KC: Well, you know, I mean, I think he said some things that probably should have got him into trouble in the past, you know, taking Tesla private at $420 a share calling. Vern Unsworth, a pedo guy when he saved the divers, there’s a number of things he said that I don’t think he knew what he was getting himself into, but I do think that he is careful in some aspects.

KK: And that’s crucial for Tesla in my view, it’s a risk or war game really, I guess for CEO’s I mean, I mean, not Elon Musk is out with lambasting George Soros, you know, just recently. So he’s, he’s still willing to make these ad hominem attacks on people and, you know, he just seems to be more emboldened now he’s the sole proprietor of Twitter even though he still has to have some of his Tesla tweets technically read by a lawyer.

But, you know, if you say outrageous things, you get a lot of coverage and, you know, we’re as journalists as guilty of feeding this machine as anybody because we know people will click on, you know what somebody has to say that’s outrageous.

I mean, you’re really not gonna get as much traction as you’re not gonna get a viral story or, you know, or a viral tweet going out when it’s like, oh, somebody is, you know, successfully, you know, boosted earnings by more than 10% for four consecutive quarters, you know, just like it’s really grinding out results, but it hasn’t really insulted anybody lately.

It does create a sort of cult investor base too that really sticks by the company.

KC: So I guess it has its, it does have its trade off as Kim said, you know, if you have this a really outspoken visionary type ceo people are willing to follow them and will kind of stick by, and hold their shares in the company.

Whereas if it’s, you know, some nameless, faceless person, maybe there’s no conviction in this type of retail driven buying that we see for stocks like Tesla, let’s say.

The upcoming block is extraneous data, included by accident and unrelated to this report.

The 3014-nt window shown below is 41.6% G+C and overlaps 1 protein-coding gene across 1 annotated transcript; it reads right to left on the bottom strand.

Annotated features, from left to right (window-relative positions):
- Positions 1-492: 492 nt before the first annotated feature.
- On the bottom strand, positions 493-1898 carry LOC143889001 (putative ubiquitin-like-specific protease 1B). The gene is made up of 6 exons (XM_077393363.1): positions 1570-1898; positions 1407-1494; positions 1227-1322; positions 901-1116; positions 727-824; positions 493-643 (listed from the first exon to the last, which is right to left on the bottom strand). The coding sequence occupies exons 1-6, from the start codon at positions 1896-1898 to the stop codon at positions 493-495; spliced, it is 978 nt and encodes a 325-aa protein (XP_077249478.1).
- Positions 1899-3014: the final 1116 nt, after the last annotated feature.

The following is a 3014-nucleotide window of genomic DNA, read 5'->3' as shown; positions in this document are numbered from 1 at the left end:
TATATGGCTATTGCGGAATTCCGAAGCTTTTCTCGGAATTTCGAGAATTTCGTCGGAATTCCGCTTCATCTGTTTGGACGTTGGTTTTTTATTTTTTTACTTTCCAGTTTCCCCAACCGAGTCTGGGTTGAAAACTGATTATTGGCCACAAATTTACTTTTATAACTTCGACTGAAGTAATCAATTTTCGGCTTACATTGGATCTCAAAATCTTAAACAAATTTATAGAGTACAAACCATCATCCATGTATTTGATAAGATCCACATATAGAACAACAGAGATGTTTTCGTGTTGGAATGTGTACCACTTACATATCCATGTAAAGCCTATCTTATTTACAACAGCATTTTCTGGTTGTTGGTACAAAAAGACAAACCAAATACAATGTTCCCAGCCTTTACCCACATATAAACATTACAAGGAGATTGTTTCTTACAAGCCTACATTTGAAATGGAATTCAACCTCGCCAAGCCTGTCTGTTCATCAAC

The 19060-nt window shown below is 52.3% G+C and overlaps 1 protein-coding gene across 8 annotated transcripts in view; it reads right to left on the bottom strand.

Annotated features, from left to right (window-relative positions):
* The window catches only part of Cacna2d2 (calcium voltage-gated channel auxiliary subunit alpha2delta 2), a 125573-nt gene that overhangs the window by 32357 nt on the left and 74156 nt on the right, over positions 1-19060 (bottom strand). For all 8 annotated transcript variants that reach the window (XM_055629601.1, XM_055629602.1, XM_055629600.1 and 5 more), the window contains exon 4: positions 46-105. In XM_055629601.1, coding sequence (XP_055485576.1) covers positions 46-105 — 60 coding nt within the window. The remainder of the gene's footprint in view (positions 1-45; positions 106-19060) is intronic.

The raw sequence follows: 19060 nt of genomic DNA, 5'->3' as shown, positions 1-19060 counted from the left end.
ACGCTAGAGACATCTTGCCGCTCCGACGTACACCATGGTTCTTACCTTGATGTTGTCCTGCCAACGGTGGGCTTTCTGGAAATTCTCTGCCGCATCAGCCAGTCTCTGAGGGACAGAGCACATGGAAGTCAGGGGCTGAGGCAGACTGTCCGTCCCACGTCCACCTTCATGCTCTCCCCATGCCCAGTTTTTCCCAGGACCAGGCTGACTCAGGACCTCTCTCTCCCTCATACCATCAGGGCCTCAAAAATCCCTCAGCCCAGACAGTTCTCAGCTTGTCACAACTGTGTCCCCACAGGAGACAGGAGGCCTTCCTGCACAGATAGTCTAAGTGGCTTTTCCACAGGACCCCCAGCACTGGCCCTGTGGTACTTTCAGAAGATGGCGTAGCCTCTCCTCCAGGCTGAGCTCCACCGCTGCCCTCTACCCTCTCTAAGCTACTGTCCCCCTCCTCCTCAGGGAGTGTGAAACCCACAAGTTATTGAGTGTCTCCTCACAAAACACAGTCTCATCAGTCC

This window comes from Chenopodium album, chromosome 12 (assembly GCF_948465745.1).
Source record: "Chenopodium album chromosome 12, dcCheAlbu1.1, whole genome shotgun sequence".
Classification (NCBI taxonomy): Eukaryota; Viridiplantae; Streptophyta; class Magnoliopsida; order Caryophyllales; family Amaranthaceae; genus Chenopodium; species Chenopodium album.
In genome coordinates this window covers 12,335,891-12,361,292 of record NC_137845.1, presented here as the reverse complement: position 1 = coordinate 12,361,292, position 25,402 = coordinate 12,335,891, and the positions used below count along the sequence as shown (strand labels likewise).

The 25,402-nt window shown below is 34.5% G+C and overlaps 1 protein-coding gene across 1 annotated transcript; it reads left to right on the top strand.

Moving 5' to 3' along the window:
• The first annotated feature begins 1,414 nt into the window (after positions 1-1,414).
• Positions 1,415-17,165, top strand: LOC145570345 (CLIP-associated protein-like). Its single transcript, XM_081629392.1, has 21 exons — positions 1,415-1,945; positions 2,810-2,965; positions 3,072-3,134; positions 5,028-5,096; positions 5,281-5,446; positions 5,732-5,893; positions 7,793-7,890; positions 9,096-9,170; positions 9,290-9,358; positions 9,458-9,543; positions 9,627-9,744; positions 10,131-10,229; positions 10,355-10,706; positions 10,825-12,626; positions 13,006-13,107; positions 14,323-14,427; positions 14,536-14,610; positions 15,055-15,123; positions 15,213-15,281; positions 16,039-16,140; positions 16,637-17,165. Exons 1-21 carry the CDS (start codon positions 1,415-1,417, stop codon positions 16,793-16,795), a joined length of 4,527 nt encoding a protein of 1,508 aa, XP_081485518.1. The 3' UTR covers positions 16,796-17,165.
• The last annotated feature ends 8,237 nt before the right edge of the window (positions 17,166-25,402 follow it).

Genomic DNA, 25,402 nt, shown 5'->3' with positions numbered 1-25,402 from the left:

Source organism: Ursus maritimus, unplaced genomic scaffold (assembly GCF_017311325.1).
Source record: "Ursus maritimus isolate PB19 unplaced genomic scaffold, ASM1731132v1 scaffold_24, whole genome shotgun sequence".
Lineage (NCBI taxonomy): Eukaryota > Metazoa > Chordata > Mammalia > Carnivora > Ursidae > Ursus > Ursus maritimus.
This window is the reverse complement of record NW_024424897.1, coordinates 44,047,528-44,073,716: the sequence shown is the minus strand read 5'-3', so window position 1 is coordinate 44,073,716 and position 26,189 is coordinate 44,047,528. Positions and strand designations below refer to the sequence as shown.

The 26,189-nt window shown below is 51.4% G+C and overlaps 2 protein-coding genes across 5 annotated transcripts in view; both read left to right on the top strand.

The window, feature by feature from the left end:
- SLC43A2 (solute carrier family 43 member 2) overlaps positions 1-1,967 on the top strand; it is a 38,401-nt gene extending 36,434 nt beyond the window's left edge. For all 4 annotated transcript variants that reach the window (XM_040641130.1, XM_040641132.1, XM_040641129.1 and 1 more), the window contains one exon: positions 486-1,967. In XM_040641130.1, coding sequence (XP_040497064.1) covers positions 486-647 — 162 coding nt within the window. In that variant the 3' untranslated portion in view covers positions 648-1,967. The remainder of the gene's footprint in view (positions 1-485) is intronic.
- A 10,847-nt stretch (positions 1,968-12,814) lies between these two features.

JM: Very interesting conversation. And of course, this conversation can continue in the comments. Tell us what you think. Kim, what about the survey for next week that will appear in the Wall Street breakfast newsletter?

KK: Well, getting to the most recent survey we asked people if they thought that stopping short selling of regional bank stocks was a good idea given the volatility and the pressure that seemed to be almost driving some banks out of business, more than 56%. So certainly a majority said that they felt that that shouldn’t go into practice to let the market work as it’s supposed to.

And this next week coming up, we’re gonna be surveying you about what we just talked about on the jobless claims data on whether or not people have confidence in the economic data that’s coming out and is really moving markets, setting interest rates, you know, has everybody on edge every time a big number comes out and it’s not just jobless claims.

A lot of people have a real problem with the shelter component of C P I saying that it’s, you know, that doesn’t reflect the cost of lodging or renting or, you know, buying a home in any way.

And yet it’s a huge piece of what the fed decides to do, what interest rates are set on and what people get paid and social security increases.

JM: Do you believe that they believe all the numbers that come out?

KK: I think our audience will say absolutely no, we do not believe all the numbers that are coming out. And a lot of that will just be a healthy skepticism for how much these numbers can actually capture how the economy is doing. And also a bunch of that is gonna be there’s somebody pulling the string behind the scenes and we don’t trust them.

KC: Yeah, I think maybe, maybe if there’s a percentage of trust we would get maybe a a better answer. Maybe they trust the numbers 60% or rather than just a binary, do you trust them or not? I’m not sure. I think some people believe them to a degree, but certainly not 100%.

KK: Yeah. I think if they broke it down, people trust the really boring numbers like capacity utilization and the really big numbers like on farm payrolls wouldn’t have much stress at all.

JM: So, of course, that will appear in the Wall Street Breakfast newsletter, our daily one page news summary on Monday and of course, we’ll talk about it here also on the Wall Street Breakfast Podcast. Anything else you wanna add?

KK: Not for me?

KC: No, I’m just thinking of, you know, who’s the, who is the first superstar CEO? I’m trying to think of who it was because nowadays we’re so used to the Mark Zuckerberg, Jeff Jeff Bezos, Elon Musk type folks. I wonder, when did that really come about that?

KK: Everybody knew the names of major company CEO S and like back to the Rockefellers or something or yeah, it could have been all the lines and I don’t know, Andrew Carnegie JP Morgan kind of era.

Source link